My daughter comes in the house tonight and says, “The world smells of rain.”

I put the enchiladas in the oven and walk out in a warm drizzle. The darkness already lies impenetrably. By a scant light from the neighbors’ house, I head into the woods behind our house and then walk by feel and memory, knowing where the blackberry canes meet the white pines. There’s months ahead of the darkness to come; I need to step into it again, know it fully not as foe.

As I head through the back side streets into the village, I think of this deep darkness like drinking. How I feared for so long even the scent of liquor. Now, sober for so many years, I’ve been to countless bars with my brother the brewery owner, hung out with him in good times and terrible, and what’s in his glass or his hand seems nothing to me. Then, this: just recently, a horrific thing happened to someone I know slightly, an occurrence he did not cause and tried, in fact, very hard to prevent. When I learned of what happened, I sensed the tsunami of suffering that would wash through this man’s life. The utter enigma and apparent injustice of the world.

At home, that evening, I leaned against our house’s clapboards, let the cold breeze tug my hair into my eyelashes. I was alone that night, and I remembered, again, what I sought for so many years in the darkness of drinking, my own private little story in such a multifaceted universe. Crucible, I thought. I am a crucible.

Returning to our house tonight savory with dinner, bright with the little lights my daughter hung up in the kitchen, I flung open my bedroom window and let the warm rain blow in. The million mysteries and more of this world.

…. And last, I’ve been graciously invited to the Rockingham Free Public Library, Rockingham, Vermont, this Tuesday, November 15, 6 p.m. Come if you’re in town.

Which Way?

Midday, I walk along Caspian Lake’s edge. By now, the summer people have long since gone elsewhere, back to their own tangled lives. In no mood to see anyone and chat, I take the woods path. I know my way well enough now — all these little wanders — that I know where to turn and hide when I hear voices through the woods. The day is clear, the water so transparent I can almost imagine swimming across its blue surface.

I’m so caught up in my mind’s little narrative that when I cross out of the trees and into a meadow I nearly step into a woman walking her dog. We nod and exchange little greetings about nice day and who knew November could be so pleasant? Her golden retriever rubs my knee. I crouch down and let her dog touch the palm of my hands with her nose. There’s nothing more between the stranger and me but this: the dog, the wet nose, the creature hungry to know me.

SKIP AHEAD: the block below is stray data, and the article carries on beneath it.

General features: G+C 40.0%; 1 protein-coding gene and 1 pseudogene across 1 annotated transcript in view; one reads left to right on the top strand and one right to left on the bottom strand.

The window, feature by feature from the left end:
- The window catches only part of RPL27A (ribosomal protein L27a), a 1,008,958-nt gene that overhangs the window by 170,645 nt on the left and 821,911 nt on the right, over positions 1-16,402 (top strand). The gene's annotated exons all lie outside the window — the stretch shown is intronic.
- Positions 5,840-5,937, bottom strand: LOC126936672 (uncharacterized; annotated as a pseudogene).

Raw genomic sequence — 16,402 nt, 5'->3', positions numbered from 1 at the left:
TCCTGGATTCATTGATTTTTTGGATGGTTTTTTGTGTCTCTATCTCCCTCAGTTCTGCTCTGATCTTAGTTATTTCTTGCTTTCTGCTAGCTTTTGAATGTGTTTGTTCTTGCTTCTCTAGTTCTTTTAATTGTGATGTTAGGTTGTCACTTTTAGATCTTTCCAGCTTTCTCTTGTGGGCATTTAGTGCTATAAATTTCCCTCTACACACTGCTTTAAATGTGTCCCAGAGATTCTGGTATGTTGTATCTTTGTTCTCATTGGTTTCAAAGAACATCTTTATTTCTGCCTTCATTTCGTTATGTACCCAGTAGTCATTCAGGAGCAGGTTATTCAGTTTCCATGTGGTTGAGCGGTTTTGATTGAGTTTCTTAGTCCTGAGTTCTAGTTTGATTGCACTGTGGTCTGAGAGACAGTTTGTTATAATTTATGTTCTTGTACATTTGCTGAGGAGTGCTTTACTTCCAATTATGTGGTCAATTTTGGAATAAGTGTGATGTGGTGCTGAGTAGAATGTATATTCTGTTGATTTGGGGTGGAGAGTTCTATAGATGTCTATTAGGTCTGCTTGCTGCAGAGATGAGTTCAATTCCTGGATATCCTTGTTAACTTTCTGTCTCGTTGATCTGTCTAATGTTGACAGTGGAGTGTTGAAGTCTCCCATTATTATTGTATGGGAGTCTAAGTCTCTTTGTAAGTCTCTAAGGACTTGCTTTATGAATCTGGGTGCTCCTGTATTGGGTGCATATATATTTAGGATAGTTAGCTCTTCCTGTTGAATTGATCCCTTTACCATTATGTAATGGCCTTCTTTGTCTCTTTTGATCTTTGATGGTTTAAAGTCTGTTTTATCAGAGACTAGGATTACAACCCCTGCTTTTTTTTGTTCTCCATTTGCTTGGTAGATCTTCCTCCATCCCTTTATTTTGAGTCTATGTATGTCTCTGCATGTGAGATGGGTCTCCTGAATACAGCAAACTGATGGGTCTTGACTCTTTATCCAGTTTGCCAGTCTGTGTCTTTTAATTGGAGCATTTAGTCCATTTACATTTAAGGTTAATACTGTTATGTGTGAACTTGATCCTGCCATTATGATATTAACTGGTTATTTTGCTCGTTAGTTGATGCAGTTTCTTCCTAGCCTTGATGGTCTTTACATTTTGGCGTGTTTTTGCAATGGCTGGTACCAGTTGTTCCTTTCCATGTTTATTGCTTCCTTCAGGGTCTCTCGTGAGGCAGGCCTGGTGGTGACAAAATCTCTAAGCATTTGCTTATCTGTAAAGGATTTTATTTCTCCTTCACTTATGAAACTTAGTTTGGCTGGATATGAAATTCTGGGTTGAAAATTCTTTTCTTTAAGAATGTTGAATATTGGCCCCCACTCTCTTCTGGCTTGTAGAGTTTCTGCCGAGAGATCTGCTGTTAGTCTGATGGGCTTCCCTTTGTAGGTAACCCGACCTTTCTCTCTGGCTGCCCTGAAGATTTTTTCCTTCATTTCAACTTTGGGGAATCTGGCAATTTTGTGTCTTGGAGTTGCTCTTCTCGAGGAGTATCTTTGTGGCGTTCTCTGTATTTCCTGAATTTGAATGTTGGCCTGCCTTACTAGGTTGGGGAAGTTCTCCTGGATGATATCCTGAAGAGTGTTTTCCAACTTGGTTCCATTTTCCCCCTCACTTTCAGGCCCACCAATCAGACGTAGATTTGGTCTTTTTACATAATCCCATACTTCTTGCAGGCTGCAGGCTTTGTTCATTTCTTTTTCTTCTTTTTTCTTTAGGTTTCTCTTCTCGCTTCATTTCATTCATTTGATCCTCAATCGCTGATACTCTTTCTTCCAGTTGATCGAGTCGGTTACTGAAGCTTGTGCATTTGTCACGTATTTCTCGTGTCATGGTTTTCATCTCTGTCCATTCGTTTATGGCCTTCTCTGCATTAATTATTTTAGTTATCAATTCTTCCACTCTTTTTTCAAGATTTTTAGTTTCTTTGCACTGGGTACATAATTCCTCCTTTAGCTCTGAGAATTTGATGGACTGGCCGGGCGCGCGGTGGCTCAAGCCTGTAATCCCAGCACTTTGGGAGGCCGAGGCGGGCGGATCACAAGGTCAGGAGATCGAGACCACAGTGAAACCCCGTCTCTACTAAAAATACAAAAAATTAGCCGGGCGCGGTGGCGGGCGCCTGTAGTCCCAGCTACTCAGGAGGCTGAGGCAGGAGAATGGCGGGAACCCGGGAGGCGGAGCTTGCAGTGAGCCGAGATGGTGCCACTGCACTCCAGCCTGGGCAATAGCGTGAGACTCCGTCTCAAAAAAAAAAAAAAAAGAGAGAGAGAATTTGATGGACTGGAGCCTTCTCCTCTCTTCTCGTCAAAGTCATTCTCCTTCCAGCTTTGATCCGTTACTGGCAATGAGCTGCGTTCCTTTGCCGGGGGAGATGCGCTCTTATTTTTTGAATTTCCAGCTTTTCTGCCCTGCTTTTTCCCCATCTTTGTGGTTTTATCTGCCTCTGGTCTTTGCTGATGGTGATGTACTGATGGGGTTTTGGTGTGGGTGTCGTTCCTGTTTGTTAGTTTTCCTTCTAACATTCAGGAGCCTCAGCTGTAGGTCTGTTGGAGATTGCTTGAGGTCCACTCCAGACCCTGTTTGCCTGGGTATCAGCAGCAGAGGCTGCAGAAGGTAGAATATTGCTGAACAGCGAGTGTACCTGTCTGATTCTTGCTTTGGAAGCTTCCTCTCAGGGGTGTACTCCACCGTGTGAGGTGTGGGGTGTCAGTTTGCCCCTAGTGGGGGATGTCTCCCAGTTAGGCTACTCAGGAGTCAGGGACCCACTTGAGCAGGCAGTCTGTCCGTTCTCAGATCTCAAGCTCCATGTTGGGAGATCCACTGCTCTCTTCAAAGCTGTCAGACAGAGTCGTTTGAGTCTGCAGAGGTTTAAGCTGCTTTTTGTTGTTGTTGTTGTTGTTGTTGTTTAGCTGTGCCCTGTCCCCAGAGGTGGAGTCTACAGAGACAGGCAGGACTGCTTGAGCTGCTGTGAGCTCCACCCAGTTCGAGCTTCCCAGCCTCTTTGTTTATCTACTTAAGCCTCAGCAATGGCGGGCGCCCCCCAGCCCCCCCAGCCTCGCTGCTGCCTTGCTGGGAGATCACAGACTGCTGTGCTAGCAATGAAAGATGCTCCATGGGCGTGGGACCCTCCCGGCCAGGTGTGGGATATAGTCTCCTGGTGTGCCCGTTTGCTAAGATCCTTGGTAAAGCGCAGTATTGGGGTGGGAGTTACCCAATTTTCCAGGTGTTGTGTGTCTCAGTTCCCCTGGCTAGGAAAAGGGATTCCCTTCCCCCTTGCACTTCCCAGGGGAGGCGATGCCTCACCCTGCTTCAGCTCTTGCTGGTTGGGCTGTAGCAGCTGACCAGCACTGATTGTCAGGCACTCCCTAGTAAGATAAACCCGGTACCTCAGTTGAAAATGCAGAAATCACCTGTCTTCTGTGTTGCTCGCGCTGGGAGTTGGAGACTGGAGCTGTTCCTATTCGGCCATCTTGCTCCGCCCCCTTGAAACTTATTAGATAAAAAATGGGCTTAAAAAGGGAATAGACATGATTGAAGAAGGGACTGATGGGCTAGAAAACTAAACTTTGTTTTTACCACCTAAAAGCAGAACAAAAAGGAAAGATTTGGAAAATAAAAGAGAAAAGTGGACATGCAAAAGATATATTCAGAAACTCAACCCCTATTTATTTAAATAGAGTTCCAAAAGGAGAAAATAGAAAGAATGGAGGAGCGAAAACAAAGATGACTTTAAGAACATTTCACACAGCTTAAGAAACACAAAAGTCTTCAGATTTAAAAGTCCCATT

November is the beaver moon, sunlight falling through bare branches, and the question of winter: which way will this go?

Upon a withered branch
A crow has stopped this
Autumn evening

— Bashō

Election Day.

On this election day, I hang out the laundry in a bitter wind, sharply turned from the weekend’s balminess. Pinning up t-shirts and dresses, I think of Henry David Thoreau’s famous words:

“Take long walks in stormy weather or through deep snows in the fields and woods, if you would keep your spirits up. Deal with brute nature. Be cold and hungry and weary.” 

I read in Walden in high school and took that copy with me when I moved to Vermont. I simply never returned it, and imagined Thoreau wouldn’t have been particularly opposed to my theft. On this windy day, the laundry won’t need long to dry, which is perhaps just as well as the dark moves in now by suppertime. Last night, in the passenger seat of my daughter’s car, the early night pressed around us — enchanting or foreboding? I could have leaned either way. As I pin up the last of the kitchen towels, I keep thinking of the line There will be no catharsis. These words came in a conversation about a recent death in our town. How much we all seem to long for a revelation, the loaves and fishes thing, the who’s in the know and has the real scoop about the true and genuine causes of this or that unhappiness. History, of course, prevails upon all of us, pushing down our small lives, our dear dramas.